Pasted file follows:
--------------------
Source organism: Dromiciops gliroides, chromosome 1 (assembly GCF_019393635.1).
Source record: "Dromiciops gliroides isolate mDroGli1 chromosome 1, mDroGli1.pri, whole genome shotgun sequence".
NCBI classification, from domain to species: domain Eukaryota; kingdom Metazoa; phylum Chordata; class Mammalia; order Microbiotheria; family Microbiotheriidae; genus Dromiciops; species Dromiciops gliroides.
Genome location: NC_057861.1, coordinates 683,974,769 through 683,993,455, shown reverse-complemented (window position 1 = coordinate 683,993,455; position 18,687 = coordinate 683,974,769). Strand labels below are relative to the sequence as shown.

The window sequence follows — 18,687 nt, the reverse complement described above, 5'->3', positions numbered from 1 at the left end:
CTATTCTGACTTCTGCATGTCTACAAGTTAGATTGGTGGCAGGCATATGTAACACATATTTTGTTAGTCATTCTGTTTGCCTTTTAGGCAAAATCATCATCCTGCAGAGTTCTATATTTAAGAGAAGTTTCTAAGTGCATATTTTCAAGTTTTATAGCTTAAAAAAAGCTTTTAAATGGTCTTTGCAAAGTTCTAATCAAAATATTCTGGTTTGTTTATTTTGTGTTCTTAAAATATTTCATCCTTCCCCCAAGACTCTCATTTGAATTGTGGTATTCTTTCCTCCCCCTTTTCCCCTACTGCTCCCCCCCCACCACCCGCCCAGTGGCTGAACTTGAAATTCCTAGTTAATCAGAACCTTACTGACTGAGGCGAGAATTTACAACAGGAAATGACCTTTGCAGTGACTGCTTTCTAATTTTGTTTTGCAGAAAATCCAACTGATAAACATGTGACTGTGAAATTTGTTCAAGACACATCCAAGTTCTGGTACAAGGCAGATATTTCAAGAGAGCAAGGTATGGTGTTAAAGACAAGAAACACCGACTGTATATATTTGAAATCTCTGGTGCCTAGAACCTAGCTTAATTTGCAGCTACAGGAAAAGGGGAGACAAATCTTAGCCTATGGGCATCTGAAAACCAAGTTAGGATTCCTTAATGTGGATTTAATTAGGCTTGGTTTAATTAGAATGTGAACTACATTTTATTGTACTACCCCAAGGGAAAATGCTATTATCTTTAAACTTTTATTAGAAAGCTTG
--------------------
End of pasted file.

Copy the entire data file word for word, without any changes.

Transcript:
Source organism: Dromiciops gliroides, chromosome 1 (assembly GCF_019393635.1).
Source record: "Dromiciops gliroides isolate mDroGli1 chromosome 1, mDroGli1.pri, whole genome shotgun sequence".
NCBI classification, from domain to species: domain Eukaryota; kingdom Metazoa; phylum Chordata; class Mammalia; order Microbiotheria; family Microbiotheriidae; genus Dromiciops; species Dromiciops gliroides.
Genome location: NC_057861.1, coordinates 683,974,769 through 683,993,455, shown reverse-complemented (window position 1 = coordinate 683,993,455; position 18,687 = coordinate 683,974,769). Strand labels below are relative to the sequence as shown.

The window sequence follows — 18,687 nt, the reverse complement described above, 5'->3', positions numbered from 1 at the left end:
CTATTCTGACTTCTGCATGTCTACAAGTTAGATTGGTGGCAGGCATATGTAACACATATTTTGTTAGTCATTCTGTTTGCCTTTTAGGCAAAATCATCATCCTGCAGAGTTCTATATTTAAGAGAAGTTTCTAAGTGCATATTTTCAAGTTTTATAGCTTAAAAAAAGCTTTTAAATGGTCTTTGCAAAGTTCTAATCAAAATATTCTGGTTTGTTTATTTTGTGTTCTTAAAATATTTCATCCTTCCCCCAAGACTCTCATTTGAATTGTGGTATTCTTTCCTCCCCCTTTTCCCCTACTGCTCCCCCCCCACCACCCGCCCAGTGGCTGAACTTGAAATTCCTAGTTAATCAGAACCTTACTGACTGAGGCGAGAATTTACAACAGGAAATGACCTTTGCAGTGACTGCTTTCTAATTTTGTTTTGCAGAAAATCCAACTGATAAACATGTGACTGTGAAATTTGTTCAAGACACATCCAAGTTCTGGTACAAGGCAGATATTTCAAGAGAGCAAGGTATGGTGTTAAAGACAAGAAACACCGACTGTATATATTTGAAATCTCTGGTGCCTAGAACCTAGCTTAATTTGCAGCTACAGGAAAAGGGGAGACAAATCTTAGCCTATGGGCATCTGAAAACCAAGTTAGGATTCCTTAATGTGGATTTAATTAGGCTTGGTTTAATTAGAATGTGAACTACATTTTATTGTACTACCCCAAGGGAAAATGCTATTATCTTTAAACTTTTATTAGAAAGCTTG